If you're like me, you probably don't know many black Yogis. At first glance, it may seem that it is just now that more and more African-Americans are taking interest in this ancient eastern practice. Black History Month inspired me to do some research about if and what role Yoga has played in the African-American community throughout the years and I'm so thankful to tell you that my assumption was wrong! Black people actually have a rich history of doing Yoga in America dating all the way back to 1926! Not only the physical Hatha Yoga that most of us are familiar with but African-Americans have gone on to become prominent spiritual leaders in the non-physical Bhakti, Karma, and Jnana forms of Yoga as well. Representation matters and I personally have often felt very alone in my Yoga journey because I don't find too many people who look like me and can relate to me with not only the physical practice of Yoga, but also my beliefs in Yoga philosophy. That's why I'm so excited to share what I've found about Black Yogis of yore!
Pictured throughout is an article from the September 1975 edition of Ebony Magazine. The article is titled: "Yoga, Something For Everyone" and it blows my mind that over 40 years ago, there were efforts being made to get more black people to do Yoga. The article starts by highlighting Krishna Kaur, a black Kundalini Yoga pioneer here in the states. Kundalini Yoga is a school of Yoga that focuses on awakening Kundalini energy through meditation, pranayama (breath control), chanting, and physical asana (physical yoga). Kaur began her life as Thelma Oliver and was an actress before studying Yoga in 1970 under Yogi Bhajan whom introduced Kundalini Yoga to the U.S. Bhajan understood that the black community faced a different set of challenges in the U.S. around that time and believed that through Yoga, African-Americans could find inner peace and healing from the years of trauma they'd faced.
Also mentioned in the article is prominent Civil Rights leader Angela Davis. Davis began doing Yoga while awaiting trial in a California Prison. She wasn't allowed to leave her cell so she took up Yoga as a means of exercise. She says "Just the physical part was a help, in my case, because I couldn't leave the cell for regular exercise. I have never used Yoga as an end in itself but merely as a means to prepare myself for a more effective struggle." As time passed, Davis got deeper in her practice and continues to practice Yoga today. The article goes on to mention other prominent black Yogis of the time such as business manager Marc Mason who attributes Yoga to helping him find health, peace, and balance in his career. Other black celebrities such as singer Freda Payne and actress Madge Sinclair often practiced with Bikram Choudhury at the Yoga College of India in Beverly Hills. Pro baseball players Willie Davis and Willie Stargell were also devoted Yogis in a time when there was much stigma around the practice.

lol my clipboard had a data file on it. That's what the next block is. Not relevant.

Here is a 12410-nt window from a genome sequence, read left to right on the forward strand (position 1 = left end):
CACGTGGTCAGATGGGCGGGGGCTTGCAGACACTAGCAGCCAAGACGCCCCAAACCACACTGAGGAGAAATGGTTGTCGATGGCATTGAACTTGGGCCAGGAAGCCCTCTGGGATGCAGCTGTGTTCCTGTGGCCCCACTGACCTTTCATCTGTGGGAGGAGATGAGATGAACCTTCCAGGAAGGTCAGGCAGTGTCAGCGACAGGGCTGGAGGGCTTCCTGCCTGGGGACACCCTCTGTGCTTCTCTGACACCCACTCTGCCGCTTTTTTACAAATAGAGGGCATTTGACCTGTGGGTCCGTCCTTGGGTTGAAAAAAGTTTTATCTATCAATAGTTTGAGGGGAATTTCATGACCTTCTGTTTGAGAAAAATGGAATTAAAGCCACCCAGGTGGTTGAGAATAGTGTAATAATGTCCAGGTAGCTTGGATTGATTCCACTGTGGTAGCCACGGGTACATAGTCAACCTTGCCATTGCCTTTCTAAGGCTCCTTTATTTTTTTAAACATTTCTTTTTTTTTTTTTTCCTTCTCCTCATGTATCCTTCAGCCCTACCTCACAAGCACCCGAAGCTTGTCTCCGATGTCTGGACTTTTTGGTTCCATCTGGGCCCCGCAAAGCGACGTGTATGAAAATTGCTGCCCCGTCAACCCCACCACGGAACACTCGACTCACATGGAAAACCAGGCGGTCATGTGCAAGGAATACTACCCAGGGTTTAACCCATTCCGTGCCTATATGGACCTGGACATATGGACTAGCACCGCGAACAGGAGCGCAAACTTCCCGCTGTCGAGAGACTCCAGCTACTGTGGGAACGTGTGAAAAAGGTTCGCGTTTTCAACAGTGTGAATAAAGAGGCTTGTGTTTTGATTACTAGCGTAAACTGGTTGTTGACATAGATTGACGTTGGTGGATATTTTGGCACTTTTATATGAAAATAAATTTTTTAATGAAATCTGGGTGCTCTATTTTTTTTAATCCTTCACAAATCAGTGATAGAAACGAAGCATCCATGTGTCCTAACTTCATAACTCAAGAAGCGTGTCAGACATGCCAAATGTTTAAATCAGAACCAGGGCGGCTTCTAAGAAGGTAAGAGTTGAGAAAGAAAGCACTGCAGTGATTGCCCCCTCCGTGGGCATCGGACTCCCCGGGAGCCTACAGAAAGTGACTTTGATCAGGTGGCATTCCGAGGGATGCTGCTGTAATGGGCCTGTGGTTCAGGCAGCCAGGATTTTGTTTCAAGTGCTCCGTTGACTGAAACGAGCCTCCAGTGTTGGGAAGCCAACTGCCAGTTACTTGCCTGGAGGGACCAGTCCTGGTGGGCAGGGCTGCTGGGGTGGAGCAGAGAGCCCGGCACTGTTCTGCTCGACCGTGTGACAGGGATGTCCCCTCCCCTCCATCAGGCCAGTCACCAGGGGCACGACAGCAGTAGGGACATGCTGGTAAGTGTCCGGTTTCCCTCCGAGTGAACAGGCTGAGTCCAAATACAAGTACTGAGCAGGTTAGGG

The article goes on to mention other famous black yogis of the time such as Smokey Robinson, the members of Earth, Wind, & Fire, and Alice and John Coltrane. There are a ton more that I'll be mentioning in later parts of this series. I hope you learned a little and that you have been inspired to try Yoga yourself! Contrary to popular belief, black people have been practicing Yoga here in the United States as a means to transcend the often painful and chaotic day to day of our existence for decades! I believe Yoga still has the power to change any one that will give it a try and it is critical for healing from the trauma we've collectively faced as a people. I'll leave you with this quote from Krishna Kaur from this same article which I believe says it all "The revolution is really one of the mind. Blacks have got to realize where the power really is. The struggle is not on a physical level. It is on the level of the mind".
Do you have any older Black Yogis in your family? If so, I would love to hear about them! Feel free to drop me a note or leave a comment!
You can read the original Ebony article here starting at page 96.